I often run into audience members in the airport on my way home. Guess what? If they have questions or want to chat, I do it. Why? Well, for one thing, it’s the decent thing to do. Also, you never want to destroy a connection you established with them. Finally, I truly believe in the importance of going above and beyond what we promise in terms of providing value.
What are some other ideas you have for becoming more likeable as a speaker?
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If you don’t have hooks strategically sprinkled throughout your speech, chances are your audience will bail mentally if not physically.
You have to find ways to keep hooking your audience so THEY don’t want to let go.
Below you’ll find 7 super hooks (in no particular order) that get your audience to say, “Tell me more” or “What happened next?”
Hook #1: Curiosity Hook
“After 15 years of trial and error, research, and blood, sweat, and tears, I’ve finally found out what makes the difference between a good presenter and a great one. It’s…”
That’s an example of a curiosity hook. You find ways to make your long road lead to their shortcut. However, you don’t tell them what they want to know…at least not immediately. Make them curious, tease them a little more, and then give them the tool (or solution, answer, or formula, etc.).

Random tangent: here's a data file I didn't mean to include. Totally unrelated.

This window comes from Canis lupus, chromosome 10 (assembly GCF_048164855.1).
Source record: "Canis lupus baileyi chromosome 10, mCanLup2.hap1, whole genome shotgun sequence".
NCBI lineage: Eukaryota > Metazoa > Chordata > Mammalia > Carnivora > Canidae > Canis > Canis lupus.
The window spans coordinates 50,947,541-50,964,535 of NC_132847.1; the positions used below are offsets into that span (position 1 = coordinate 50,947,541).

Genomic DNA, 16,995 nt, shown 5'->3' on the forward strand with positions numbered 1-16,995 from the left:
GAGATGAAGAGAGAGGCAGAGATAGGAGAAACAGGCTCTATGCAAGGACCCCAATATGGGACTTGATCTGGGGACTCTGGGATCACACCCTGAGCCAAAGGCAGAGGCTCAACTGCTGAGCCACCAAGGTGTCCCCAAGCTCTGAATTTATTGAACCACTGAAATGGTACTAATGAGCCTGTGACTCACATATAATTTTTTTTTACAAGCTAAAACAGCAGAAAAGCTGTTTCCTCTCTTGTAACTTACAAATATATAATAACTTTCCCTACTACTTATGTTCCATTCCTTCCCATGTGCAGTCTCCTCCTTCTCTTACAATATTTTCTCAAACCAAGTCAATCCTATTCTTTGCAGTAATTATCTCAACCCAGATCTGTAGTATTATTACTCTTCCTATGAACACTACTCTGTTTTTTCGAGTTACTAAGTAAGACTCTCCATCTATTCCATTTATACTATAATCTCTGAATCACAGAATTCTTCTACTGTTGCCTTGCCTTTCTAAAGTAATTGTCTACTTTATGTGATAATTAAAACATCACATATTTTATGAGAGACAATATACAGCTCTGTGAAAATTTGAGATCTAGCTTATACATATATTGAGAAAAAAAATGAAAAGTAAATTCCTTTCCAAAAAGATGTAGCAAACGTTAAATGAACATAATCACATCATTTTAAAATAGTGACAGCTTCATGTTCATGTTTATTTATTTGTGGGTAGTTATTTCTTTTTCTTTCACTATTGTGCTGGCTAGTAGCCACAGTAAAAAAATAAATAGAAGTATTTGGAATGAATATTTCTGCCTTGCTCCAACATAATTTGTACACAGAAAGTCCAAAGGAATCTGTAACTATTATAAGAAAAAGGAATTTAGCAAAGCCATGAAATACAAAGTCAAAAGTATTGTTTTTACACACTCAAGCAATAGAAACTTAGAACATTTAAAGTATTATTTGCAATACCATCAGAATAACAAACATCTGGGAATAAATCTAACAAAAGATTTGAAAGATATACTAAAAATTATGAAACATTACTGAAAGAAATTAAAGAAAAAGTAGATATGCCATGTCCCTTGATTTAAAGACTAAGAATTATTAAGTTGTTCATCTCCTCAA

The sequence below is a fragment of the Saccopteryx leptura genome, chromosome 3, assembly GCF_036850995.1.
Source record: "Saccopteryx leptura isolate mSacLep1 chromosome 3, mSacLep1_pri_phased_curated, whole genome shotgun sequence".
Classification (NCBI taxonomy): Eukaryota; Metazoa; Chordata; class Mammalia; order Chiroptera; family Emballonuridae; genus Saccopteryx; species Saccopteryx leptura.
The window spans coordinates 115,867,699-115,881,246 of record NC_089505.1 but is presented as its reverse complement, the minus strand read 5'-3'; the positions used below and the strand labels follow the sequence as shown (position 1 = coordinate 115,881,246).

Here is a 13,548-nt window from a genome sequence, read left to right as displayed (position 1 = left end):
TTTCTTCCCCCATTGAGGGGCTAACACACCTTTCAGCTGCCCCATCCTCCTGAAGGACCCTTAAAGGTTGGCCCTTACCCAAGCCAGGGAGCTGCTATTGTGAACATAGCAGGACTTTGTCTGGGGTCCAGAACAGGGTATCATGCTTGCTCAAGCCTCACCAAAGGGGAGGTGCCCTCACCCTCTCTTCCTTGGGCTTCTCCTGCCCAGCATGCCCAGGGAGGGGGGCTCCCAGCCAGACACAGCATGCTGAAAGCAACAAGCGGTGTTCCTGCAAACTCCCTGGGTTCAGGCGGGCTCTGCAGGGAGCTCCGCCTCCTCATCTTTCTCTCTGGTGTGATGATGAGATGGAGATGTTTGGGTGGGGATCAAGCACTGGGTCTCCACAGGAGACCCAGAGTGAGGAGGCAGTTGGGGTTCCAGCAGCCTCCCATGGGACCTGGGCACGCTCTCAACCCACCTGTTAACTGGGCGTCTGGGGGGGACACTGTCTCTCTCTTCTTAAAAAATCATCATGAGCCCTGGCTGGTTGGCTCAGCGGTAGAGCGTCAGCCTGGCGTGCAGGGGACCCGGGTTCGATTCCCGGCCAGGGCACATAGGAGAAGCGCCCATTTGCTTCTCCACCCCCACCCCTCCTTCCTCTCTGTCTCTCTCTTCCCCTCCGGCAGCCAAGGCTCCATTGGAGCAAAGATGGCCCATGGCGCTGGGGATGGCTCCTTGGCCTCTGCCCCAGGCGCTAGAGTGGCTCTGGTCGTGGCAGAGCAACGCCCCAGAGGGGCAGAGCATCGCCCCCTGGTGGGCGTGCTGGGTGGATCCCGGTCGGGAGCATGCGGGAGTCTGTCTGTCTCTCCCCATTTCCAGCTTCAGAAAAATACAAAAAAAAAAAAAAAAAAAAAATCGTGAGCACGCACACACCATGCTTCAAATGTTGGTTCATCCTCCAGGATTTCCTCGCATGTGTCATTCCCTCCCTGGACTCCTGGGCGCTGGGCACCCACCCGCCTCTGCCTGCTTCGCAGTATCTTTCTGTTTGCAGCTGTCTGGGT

Hook #2 – Avoidance Hook
Here’s an example of an Avoidance Hook.
I tell a story about a speech I gave in Michigan when I failed miserably to the point where the meeting planner couldn’t even look me in the eyes. Then I say to my audience of speakers, “This is something you should not have to go through and you won’t if you listen closely.”
The Avoidance Hook focuses on something your audience wants to avoid. It’s important to use this type of hook because sometimes people are motivated by what they want to avoid more than they are by what they want to attain.
Hook #3 – Attainment Hook
I’ve said to an audience of speakers, “How would you like a tool to make a deeper connection than you’ve ever made before? If so, say yes.” They always yell, “YES!”
The Attainment Hook is just how it sounds. You simply let the audience know what they can attain if they pay attention to what’s coming next. Think results-based. I mention that they’ll be able to make a deeper connection than they ever have before. That’s certainly something they want, but I make sure to tease them before I tell them. Don’t give it up too soon. Make them wait for it and want it.
Hook #4 The “Most People” Hook
When speaking, always keep this in mind:
Most people don’t want to be most people”
When I used to watch the master presenters, I realized many of them made statements like, “Most people do this” or “Most people do that.” Whenever I heard those statements, I’d say to myself “I’m not going to be like most people. I don’t want to be average. I want to do something different.”